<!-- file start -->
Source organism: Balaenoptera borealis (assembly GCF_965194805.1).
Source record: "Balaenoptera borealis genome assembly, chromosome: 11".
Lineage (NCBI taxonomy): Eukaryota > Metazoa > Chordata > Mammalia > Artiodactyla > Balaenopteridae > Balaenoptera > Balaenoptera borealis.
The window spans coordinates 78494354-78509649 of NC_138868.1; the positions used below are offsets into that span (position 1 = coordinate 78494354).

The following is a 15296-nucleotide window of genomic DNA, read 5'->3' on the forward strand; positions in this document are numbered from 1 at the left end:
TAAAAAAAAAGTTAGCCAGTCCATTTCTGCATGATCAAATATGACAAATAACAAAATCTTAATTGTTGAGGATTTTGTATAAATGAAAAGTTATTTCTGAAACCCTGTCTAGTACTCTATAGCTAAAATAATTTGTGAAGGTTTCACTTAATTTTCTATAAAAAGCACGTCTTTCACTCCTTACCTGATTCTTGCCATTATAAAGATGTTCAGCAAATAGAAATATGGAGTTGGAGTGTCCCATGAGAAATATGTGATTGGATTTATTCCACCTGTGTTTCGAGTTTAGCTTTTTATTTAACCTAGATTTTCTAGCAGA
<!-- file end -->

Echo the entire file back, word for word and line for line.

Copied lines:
Source organism: Balaenoptera borealis (assembly GCF_965194805.1).
Source record: "Balaenoptera borealis genome assembly, chromosome: 11".
Lineage (NCBI taxonomy): Eukaryota > Metazoa > Chordata > Mammalia > Artiodactyla > Balaenopteridae > Balaenoptera > Balaenoptera borealis.
The window spans coordinates 78494354-78509649 of NC_138868.1; the positions used below are offsets into that span (position 1 = coordinate 78494354).

The following is a 15296-nucleotide window of genomic DNA, read 5'->3' on the forward strand; positions in this document are numbered from 1 at the left end:
TAAAAAAAAAGTTAGCCAGTCCATTTCTGCATGATCAAATATGACAAATAACAAAATCTTAATTGTTGAGGATTTTGTATAAATGAAAAGTTATTTCTGAAACCCTGTCTAGTACTCTATAGCTAAAATAATTTGTGAAGGTTTCACTTAATTTTCTATAAAAAGCACGTCTTTCACTCCTTACCTGATTCTTGCCATTATAAAGATGTTCAGCAAATAGAAATATGGAGTTGGAGTGTCCCATGAGAAATATGTGATTGGATTTATTCCACCTGTGTTTCGAGTTTAGCTTTTTATTTAACCTAGATTTTCTAGCAGA